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The Impact of Cohesion Policy on Corruption and Political Favouritism

In this short study we strive to take stock of the most relevant empirical evidence for systemic corruption and political favouritism in the distribution of cohesion policy funds, and suggest policy directions to improve the situation.

The declared goal of European cohesion policy is to reduce economic and social disparities. Political Scientists, however, show that the conditions and sums of the transfers between the EU budget and the budgets of the targeted member states are the outcome of negotiations between powerful political actors. Efforts to measure the effects of cohesion policy on the economic development of the regions and countries which receive funds, however, are beset with methodological difficulties.

The literature also points out a number of dangers, the severity of which depends on the local policy context and political institutions. These range from “aid dependence” to rent-seeking, and from shifting priorities to corruption.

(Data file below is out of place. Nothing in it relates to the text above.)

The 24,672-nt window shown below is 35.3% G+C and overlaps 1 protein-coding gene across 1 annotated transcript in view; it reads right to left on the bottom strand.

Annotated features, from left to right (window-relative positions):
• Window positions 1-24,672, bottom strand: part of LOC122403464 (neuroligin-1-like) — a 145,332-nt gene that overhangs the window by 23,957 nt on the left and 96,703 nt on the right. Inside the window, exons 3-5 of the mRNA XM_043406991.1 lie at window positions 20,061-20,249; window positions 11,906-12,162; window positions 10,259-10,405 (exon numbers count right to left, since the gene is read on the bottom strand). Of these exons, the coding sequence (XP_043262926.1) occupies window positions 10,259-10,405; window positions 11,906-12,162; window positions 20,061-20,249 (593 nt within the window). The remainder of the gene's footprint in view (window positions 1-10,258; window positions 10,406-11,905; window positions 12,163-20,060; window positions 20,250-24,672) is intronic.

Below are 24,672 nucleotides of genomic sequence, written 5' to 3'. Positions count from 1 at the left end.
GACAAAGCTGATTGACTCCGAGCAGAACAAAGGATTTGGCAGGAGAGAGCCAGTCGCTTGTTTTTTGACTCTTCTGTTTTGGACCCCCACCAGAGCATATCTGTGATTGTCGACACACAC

Thus the latter is one of the channels through which cohesion policy, can end up yielding less social welfare than expected, and even, effectively, doing harm.

When it comes to the use of structural funds in less developed member states, corruption can affect the political and bureaucratic process related to cohesion policy at many points, from the setting of development goals, through project selection and the public procurement process all the way to the spending of funds.

What is to be done? We argue for a political push in the direction of several of the following goals: raising awareness for the issue both in recipient and developed countries, improvement of honest EU-wide evaluation, feedback and learning mechanisms; directly targeting local actors: local governments or NGOs; establishing more result-based conditionality and more frequent and thorough democratic scrutiny of the implementation of all stated goals of cohesion policy.

We also argue that serious consideration might be given to a scheme to redirect some of the cohesion fund resources to provide a Europe-wide social safety net to the materially most deprived citizens in Europe, uniformly defined.

Project details

In November, 2015, the Budapest Institute was invited by  the Greens/EFA Group of the  European Parliament to write a literature review and make recommendations concerning corruption and European Cohesion Policy.

ClientThe Greens/EFA Group of the European Parliament
Project leader Balázs Váradi
Duration01/12/2015 - 12/10/2016
study The impact of Cohesion Policy on corruption and political favouritism
summary The impact of Cohesion Policy on corruption and political favouritism (in Hungarian)